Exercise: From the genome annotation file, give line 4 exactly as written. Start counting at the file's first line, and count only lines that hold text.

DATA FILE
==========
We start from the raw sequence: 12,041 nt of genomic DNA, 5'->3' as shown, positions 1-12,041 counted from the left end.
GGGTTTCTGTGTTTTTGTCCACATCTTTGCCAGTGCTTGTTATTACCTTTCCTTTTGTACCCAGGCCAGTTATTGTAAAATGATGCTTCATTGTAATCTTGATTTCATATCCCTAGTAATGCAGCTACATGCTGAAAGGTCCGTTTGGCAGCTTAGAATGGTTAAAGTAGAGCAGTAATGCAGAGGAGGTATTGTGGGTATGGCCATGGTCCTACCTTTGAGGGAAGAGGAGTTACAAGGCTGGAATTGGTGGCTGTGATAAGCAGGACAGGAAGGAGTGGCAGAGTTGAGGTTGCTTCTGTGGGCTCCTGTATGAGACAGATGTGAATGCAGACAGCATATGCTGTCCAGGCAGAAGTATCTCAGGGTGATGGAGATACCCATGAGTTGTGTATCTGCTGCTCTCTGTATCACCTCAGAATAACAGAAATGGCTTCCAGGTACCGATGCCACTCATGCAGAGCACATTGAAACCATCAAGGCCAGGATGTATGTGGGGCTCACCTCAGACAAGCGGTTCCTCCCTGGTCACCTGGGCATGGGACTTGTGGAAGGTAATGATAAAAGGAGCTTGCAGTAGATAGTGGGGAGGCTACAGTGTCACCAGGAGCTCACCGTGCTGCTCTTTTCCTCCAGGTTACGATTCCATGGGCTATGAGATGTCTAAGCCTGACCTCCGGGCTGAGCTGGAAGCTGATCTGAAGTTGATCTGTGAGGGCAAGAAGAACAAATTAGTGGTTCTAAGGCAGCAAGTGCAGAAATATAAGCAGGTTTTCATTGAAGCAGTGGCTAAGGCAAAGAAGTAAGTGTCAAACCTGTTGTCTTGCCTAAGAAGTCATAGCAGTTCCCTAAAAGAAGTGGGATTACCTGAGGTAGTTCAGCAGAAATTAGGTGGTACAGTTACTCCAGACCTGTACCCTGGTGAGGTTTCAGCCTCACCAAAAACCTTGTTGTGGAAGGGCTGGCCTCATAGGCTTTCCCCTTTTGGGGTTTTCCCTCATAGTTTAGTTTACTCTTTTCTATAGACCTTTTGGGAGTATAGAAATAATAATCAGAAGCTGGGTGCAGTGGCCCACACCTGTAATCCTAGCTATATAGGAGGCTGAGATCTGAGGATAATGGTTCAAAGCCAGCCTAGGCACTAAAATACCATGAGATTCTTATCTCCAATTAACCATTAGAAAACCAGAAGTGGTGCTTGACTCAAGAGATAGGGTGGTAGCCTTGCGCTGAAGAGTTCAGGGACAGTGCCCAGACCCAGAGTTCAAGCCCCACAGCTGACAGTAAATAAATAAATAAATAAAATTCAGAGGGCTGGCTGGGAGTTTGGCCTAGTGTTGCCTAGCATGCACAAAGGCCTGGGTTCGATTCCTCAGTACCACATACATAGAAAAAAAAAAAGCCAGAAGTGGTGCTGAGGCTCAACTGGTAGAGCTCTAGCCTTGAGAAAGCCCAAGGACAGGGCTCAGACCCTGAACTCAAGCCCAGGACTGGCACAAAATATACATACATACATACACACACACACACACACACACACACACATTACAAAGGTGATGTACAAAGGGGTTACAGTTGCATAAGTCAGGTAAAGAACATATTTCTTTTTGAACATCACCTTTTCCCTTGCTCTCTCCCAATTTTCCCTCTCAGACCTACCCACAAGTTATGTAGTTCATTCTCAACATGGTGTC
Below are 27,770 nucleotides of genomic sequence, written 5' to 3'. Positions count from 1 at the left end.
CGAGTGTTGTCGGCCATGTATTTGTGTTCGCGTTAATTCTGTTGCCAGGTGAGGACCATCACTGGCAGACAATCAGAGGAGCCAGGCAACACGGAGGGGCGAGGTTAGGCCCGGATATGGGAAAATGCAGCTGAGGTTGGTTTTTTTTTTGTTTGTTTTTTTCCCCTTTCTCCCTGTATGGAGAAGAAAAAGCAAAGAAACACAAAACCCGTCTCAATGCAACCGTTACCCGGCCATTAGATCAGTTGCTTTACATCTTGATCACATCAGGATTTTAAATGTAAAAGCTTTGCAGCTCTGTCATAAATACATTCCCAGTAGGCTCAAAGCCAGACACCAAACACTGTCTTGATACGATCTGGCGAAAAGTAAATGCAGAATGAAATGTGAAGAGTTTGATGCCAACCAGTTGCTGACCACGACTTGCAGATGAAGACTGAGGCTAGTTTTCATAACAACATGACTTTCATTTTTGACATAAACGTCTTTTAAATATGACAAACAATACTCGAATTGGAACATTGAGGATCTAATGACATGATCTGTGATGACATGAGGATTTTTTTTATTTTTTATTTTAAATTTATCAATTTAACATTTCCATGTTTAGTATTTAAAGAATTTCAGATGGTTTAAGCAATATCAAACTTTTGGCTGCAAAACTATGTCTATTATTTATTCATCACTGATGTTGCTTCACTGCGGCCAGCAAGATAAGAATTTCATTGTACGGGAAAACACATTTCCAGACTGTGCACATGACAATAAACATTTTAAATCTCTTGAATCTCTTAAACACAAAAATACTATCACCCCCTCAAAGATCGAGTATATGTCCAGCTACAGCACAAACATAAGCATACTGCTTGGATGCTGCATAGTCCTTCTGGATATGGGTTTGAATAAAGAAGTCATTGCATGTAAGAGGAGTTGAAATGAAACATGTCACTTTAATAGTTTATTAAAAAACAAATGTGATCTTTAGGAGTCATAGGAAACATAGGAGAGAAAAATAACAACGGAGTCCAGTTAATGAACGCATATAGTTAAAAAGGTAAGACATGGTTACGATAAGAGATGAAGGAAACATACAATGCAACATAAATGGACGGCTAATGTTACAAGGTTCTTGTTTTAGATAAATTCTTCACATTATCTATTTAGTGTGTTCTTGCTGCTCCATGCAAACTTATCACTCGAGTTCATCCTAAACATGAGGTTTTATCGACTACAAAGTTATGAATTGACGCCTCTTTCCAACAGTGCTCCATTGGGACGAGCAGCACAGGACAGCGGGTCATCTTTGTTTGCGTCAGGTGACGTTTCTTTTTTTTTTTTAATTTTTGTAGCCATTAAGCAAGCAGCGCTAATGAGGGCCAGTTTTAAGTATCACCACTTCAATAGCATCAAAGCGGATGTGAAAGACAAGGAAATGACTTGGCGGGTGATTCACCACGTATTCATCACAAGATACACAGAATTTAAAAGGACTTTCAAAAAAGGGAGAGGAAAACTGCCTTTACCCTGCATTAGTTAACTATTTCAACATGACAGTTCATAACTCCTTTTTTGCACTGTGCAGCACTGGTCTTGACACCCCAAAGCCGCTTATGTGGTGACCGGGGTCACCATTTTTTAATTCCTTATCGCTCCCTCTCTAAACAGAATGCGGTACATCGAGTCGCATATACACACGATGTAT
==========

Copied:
CGAGTGTTGTCGGCCATGTATTTGTGTTCGCGTTAATTCTGTTGCCAGGTGAGGACCATCACTGGCAGACAATCAGAGGAGCCAGGCAACACGGAGGGGCGAGGTTAGGCCCGGATATGGGAAAATGCAGCTGAGGTTGGTTTTTTTTTTGTTTGTTTTTTTCCCCTTTCTCCCTGTATGGAGAAGAAAAAGCAAAGAAACACAAAACCCGTCTCAATGCAACCGTTACCCGGCCATTAGATCAGTTGCTTTACATCTTGATCACATCAGGATTTTAAATGTAAAAGCTTTGCAGCTCTGTCATAAATACATTCCCAGTAGGCTCAAAGCCAGACACCAAACACTGTCTTGATACGATCTGGCGAAAAGTAAATGCAGAATGAAATGTGAAGAGTTTGATGCCAACCAGTTGCTGACCACGACTTGCAGATGAAGACTGAGGCTAGTTTTCATAACAACATGACTTTCATTTTTGACATAAACGTCTTTTAAATATGACAAACAATACTCGAATTGGAACATTGAGGATCTAATGACATGATCTGTGATGACATGAGGATTTTTTTTATTTTTTATTTTAAATTTATCAATTTAACATTTCCATGTTTAGTATTTAAAGAATTTCAGATGGTTTAAGCAATATCAAACTTTTGGCTGCAAAACTATGTCTATTATTTATTCATCACTGATGTTGCTTCACTGCGGCCAGCAAGATAAGAATTTCATTGTACGGGAAAACACATTTCCAGACTGTGCACATGACAATAAACATTTTAAATCTCTTGAATCTCTTAAACACAAAAATACTATCACCCCCTCAAAGATCGAGTATATGTCCAGCTACAGCACAAACATAAGCATACTGCTTGGATGCTGCATAGTCCTTCTGGATATGGGTTTGAATAAAGAAGTCATTGCATGTAAGAGGAGTTGAAATGAAACATGTCACTTTAATAGTTTATTAAAAAACAAATGTGATCTTTAGGAGTCATAGGAAACATAGGAGAGAAAAATAACAACGGAGTCCAGTTAATGAACGCATATAGTTAAAAAGGTAAGACATGGTTACGATAAGAGATGAAGGAAACATACAATGCAACATAAATGGACGGCTAATGTTACAAGGTTCTTGTTTTAGATAAATTCTTCACATTATCTATTTAGTGTGTTCTTGCTGCTCCATGCAAACTTATCACTCGAGTTCATCCTAAACATGAGGTTTTATCGACTACAAAGTTATGAATTGACGCCTCTTTCCAACAGTGCTCCATTGGGACGAGCAGCACAGGACAGCGGGTCATCTTTGTTTGCGTCAGGTGACGTTTCTTTTTTTTTTTTAATTTTTGTAGCCATTAAGCAAGCAGCGCTAATGAGGGCCAGTTTTAAGTATCACCACTTCAATAGCATCAAAGCGGATGTGAAAGACAAGGAAATGACTTGGCGGGTGATTCACCACGTATTCATCACAAGATACACAGAATTTAAAAGGACTTTCAAAAAAGGGAGAGGAAAACTGCCTTTACCCTGCATTAGTTAACTATTTCAACATGACAGTTCATAACTCCTTTTTTGCACTGTGCAGCACTGGTCTTGACACCCCAAAGCCGCTTATGTGGTGACCGGGGTCACCATTTTTTAATTCCTTATCGCTCCCTCTCTAAACAGAATGCGGTACATCGAGTCGCATATACACACGATGTAT